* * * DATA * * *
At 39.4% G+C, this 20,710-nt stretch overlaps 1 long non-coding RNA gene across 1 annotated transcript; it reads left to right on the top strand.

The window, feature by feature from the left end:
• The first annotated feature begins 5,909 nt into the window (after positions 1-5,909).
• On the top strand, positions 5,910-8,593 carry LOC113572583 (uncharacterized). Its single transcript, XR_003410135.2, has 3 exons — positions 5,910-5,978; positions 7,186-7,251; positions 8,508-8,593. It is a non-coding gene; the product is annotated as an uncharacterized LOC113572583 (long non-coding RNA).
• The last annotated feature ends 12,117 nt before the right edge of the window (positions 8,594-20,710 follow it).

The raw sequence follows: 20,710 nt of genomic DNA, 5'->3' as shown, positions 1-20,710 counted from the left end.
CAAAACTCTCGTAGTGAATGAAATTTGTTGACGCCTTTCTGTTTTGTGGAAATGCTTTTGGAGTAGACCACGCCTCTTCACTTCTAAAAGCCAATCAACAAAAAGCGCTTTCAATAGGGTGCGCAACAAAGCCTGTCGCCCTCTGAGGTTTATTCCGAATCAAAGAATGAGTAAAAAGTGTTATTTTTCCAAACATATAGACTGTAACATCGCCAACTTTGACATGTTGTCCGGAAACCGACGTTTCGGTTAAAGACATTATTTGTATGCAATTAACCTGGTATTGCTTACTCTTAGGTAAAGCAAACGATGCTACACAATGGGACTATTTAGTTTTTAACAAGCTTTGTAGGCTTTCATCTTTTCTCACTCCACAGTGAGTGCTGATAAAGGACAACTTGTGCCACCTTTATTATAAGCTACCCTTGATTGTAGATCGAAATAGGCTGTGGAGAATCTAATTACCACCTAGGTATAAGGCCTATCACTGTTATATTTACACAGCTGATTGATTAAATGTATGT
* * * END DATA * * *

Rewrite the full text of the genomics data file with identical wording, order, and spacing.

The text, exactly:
At 39.4% G+C, this 20,710-nt stretch overlaps 1 long non-coding RNA gene across 1 annotated transcript; it reads left to right on the top strand.

The window, feature by feature from the left end:
• The first annotated feature begins 5,909 nt into the window (after positions 1-5,909).
• On the top strand, positions 5,910-8,593 carry LOC113572583 (uncharacterized). Its single transcript, XR_003410135.2, has 3 exons — positions 5,910-5,978; positions 7,186-7,251; positions 8,508-8,593. It is a non-coding gene; the product is annotated as an uncharacterized LOC113572583 (long non-coding RNA).
• The last annotated feature ends 12,117 nt before the right edge of the window (positions 8,594-20,710 follow it).

The raw sequence follows: 20,710 nt of genomic DNA, 5'->3' as shown, positions 1-20,710 counted from the left end.
CAAAACTCTCGTAGTGAATGAAATTTGTTGACGCCTTTCTGTTTTGTGGAAATGCTTTTGGAGTAGACCACGCCTCTTCACTTCTAAAAGCCAATCAACAAAAAGCGCTTTCAATAGGGTGCGCAACAAAGCCTGTCGCCCTCTGAGGTTTATTCCGAATCAAAGAATGAGTAAAAAGTGTTATTTTTCCAAACATATAGACTGTAACATCGCCAACTTTGACATGTTGTCCGGAAACCGACGTTTCGGTTAAAGACATTATTTGTATGCAATTAACCTGGTATTGCTTACTCTTAGGTAAAGCAAACGATGCTACACAATGGGACTATTTAGTTTTTAACAAGCTTTGTAGGCTTTCATCTTTTCTCACTCCACAGTGAGTGCTGATAAAGGACAACTTGTGCCACCTTTATTATAAGCTACCCTTGATTGTAGATCGAAATAGGCTGTGGAGAATCTAATTACCACCTAGGTATAAGGCCTATCACTGTTATATTTACACAGCTGATTGATTAAATGTATGT